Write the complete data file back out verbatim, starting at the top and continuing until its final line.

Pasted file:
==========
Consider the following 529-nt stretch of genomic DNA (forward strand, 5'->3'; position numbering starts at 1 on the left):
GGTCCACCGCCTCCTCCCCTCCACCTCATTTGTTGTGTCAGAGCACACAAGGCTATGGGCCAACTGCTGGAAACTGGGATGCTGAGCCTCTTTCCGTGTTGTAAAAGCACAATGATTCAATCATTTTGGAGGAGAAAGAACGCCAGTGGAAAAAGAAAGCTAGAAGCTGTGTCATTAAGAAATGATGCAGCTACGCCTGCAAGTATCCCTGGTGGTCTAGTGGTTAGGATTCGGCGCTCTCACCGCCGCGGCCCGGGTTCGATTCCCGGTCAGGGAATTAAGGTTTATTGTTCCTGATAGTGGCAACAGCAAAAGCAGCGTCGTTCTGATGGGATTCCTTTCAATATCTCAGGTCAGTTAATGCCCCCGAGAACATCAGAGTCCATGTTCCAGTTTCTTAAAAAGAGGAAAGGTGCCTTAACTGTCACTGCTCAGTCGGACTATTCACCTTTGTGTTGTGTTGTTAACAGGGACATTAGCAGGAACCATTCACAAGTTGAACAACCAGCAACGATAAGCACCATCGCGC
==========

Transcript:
Consider the following 529-nt stretch of genomic DNA (forward strand, 5'->3'; position numbering starts at 1 on the left):
GGTCCACCGCCTCCTCCCCTCCACCTCATTTGTTGTGTCAGAGCACACAAGGCTATGGGCCAACTGCTGGAAACTGGGATGCTGAGCCTCTTTCCGTGTTGTAAAAGCACAATGATTCAATCATTTTGGAGGAGAAAGAACGCCAGTGGAAAAAGAAAGCTAGAAGCTGTGTCATTAAGAAATGATGCAGCTACGCCTGCAAGTATCCCTGGTGGTCTAGTGGTTAGGATTCGGCGCTCTCACCGCCGCGGCCCGGGTTCGATTCCCGGTCAGGGAATTAAGGTTTATTGTTCCTGATAGTGGCAACAGCAAAAGCAGCGTCGTTCTGATGGGATTCCTTTCAATATCTCAGGTCAGTTAATGCCCCCGAGAACATCAGAGTCCATGTTCCAGTTTCTTAAAAAGAGGAAAGGTGCCTTAACTGTCACTGCTCAGTCGGACTATTCACCTTTGTGTTGTGTTGTTAACAGGGACATTAGCAGGAACCATTCACAAGTTGAACAACCAGCAACGATAAGCACCATCGCGC